I agree with Madanzhiev’s sentiment. By all indications given out by both and GGPoker last May, the main event on GGPoker was to be the “Main Event” for the year, even if it made it very difficult for US-based players to compete for the Main Event title. They would have had to travel outside the US to play that event — and many hundreds did — but how is that any different than the huge numbers of international players that come to Las Vegas every summer to play in the WSOP?

It was just the breaks of the way a very strange and difficult year played out, to my way of thinking, but whether that was the larger consensus I really couldn’t say. It’s all moot now, anyway, with the creation of this end-of-year, online/live hybrid thing.

If there’s one clue that can be taken from the WSOP’s announcement, it’s in the lead paragraph:

“The World Series of Poker (WSOP) today announced plans to host 2020’s hybrid online and live version of the $10,000 No-Limit Hold-Em World Championship, known better to poker players and fans as the Main Event. The Main Event will begin for international players on Sunday, Nov. 29 and domestically on Sunday, Dec. 13.” (Boldface type mine.)

Besides the mashing of “Hold’em” — really, guys? — the very specific inclusion of “$10,000” is key. For over 50 years, the Main Event has had a $10,000 buy-in, while the online main event at GGPoker had a $5,500 buy-in. Yet I didn’t find that to be strange at all. Online tourneys play faster and take place at comparatively lower price points for the same level of competition, and it’s been that was for all of online poker’s history. That alone doesn’t disqualify or devalue them.

Instead, it’s the WSOP that’s accomplishing that devaluation. I could have titled this “The WSOP Main Event That Wasn’t,” but instead I’ll shift focus to the perceived worth of the WSOP brand name and bracelets and the like. As the world’s premier poker brand, the WSOP carries a ton of goodwill as an asset on its ledger. Every time the WSOP expands in an unusual way or mixes its messages, it’s effectively watering down its brand and trading off some off that goodwill for an infusion of cash — here, the event’s rake and the broadcast revenue from ESPN it gets for putting on the tournament.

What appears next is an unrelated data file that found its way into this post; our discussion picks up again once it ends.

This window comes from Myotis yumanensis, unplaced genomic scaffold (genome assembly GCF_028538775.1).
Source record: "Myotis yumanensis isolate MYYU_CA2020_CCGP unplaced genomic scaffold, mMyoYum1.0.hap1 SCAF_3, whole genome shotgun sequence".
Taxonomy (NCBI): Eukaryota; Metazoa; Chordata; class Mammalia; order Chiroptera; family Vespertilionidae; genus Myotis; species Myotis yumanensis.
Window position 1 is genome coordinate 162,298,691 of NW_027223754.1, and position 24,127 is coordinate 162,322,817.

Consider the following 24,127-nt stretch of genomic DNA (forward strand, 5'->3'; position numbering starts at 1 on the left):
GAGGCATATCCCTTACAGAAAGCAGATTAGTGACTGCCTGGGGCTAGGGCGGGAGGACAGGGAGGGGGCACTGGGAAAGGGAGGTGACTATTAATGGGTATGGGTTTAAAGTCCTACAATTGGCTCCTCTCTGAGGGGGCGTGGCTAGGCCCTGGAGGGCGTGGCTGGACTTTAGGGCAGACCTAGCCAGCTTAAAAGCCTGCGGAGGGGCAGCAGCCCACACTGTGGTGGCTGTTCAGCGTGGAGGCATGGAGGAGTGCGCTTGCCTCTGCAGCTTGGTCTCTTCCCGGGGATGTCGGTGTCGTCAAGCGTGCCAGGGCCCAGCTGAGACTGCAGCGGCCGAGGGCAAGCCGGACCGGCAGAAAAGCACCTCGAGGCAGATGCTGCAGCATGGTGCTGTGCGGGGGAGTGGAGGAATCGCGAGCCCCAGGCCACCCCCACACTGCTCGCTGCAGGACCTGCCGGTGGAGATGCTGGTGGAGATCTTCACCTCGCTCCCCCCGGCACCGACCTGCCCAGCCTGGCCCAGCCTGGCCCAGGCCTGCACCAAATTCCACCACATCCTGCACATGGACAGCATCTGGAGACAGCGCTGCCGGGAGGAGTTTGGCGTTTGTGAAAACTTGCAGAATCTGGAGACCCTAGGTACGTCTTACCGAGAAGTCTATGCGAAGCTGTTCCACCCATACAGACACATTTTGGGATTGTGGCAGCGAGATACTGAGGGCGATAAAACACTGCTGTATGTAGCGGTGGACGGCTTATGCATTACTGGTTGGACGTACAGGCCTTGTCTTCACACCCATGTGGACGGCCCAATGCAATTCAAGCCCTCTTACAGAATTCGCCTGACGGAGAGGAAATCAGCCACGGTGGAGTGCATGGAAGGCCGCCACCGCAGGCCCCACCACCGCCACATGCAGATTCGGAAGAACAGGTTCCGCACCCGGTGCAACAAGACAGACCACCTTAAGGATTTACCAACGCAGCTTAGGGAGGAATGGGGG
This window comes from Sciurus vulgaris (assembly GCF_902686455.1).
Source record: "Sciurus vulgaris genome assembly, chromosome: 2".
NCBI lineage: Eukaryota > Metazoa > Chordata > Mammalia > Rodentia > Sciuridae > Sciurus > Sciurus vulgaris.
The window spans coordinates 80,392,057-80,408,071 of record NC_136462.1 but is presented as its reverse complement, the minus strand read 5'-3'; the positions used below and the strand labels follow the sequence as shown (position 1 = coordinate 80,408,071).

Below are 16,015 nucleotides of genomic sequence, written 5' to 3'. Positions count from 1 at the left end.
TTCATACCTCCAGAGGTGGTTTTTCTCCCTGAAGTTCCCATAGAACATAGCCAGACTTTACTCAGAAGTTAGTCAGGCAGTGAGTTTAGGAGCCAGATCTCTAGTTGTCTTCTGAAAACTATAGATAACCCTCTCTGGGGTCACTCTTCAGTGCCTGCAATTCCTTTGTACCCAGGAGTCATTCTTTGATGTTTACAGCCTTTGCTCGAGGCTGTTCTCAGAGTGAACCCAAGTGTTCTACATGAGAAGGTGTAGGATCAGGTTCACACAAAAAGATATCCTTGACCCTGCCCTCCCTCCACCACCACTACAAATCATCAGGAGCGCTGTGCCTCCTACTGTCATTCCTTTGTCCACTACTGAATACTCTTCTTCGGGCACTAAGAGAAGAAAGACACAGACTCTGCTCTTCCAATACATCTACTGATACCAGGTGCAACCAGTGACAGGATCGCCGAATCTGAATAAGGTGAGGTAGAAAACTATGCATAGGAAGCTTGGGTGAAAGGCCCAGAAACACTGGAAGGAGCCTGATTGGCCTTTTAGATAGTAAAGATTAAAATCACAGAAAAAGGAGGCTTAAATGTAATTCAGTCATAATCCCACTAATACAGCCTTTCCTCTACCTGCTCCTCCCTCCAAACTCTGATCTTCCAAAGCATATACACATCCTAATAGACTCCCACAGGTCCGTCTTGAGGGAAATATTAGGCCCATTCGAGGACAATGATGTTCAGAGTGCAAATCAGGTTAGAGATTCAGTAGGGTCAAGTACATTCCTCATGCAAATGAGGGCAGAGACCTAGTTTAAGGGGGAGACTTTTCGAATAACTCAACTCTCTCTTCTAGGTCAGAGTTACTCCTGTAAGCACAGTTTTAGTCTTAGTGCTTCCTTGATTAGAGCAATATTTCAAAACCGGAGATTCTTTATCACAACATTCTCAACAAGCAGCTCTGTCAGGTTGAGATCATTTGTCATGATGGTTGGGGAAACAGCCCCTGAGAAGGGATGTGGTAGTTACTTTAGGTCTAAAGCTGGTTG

That’s no small thing, particularly in the midst of the ongoing Covid-19 pandemic, which has killed revenue across the entire casino industry. Yet players themselves should remember this as a reason to not overvalue winning a bracelet or, in Madanzhiev’s case, probably not getting to have a banner with his likeness hung in the rafters at the WSOP. (Meanwhile, the WSOP can let Chris Ferguson pay to have his own new banners created, ones that don’t show him in his old Full Tilt Poker gear. Grrr. End digression.)

The thing is, the rules can change, and the WSOP decides where, when, and why. Traditions are all well and good, but if it’s a forced choice between tradition and a company’s financial necessity, well, the tradition goes out the window, no matter how well the replacement is wrapped and presented.

It’s also likely that the WSOP and probably GGPoker as well knew that this December thing was the contingency game plan all along. If the pandemic was still raging, then this plan would go into effect, and had it lessened, a special “live” Main Event during December was probably still a possibility, even with reduced attendance numbers. With the benefit of hindsight, that makes the whole presentation of the summer’s online main event at GGPoker more than a little bit deceptive.